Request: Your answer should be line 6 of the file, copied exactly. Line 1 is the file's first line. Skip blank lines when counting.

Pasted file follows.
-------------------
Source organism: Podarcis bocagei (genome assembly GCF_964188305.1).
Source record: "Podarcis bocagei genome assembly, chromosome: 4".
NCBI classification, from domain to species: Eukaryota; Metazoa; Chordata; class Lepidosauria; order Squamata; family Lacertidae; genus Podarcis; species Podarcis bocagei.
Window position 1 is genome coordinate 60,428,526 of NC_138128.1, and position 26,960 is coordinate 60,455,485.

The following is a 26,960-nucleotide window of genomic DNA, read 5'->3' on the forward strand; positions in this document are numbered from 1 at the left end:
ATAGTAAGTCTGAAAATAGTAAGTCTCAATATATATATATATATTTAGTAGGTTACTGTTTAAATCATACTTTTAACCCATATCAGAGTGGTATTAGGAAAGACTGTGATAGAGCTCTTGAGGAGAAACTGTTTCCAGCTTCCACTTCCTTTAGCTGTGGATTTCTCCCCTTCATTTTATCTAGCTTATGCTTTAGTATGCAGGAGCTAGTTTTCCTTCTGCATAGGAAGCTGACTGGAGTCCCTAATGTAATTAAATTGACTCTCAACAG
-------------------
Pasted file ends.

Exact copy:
ATAGTAAGTCTGAAAATAGTAAGTCTCAATATATATATATATATTTAGTAGGTTACTGTTTAAATCATACTTTTAACCCATATCAGAGTGGTATTAGGAAAGACTGTGATAGAGCTCTTGAGGAGAAACTGTTTCCAGCTTCCACTTCCTTTAGCTGTGGATTTCTCCCCTTCATTTTATCTAGCTTATGCTTTAGTATGCAGGAGCTAGTTTTCCTTCTGCATAGGAAGCTGACTGGAGTCCCTAATGTAATTAAATTGACTCTCAACAG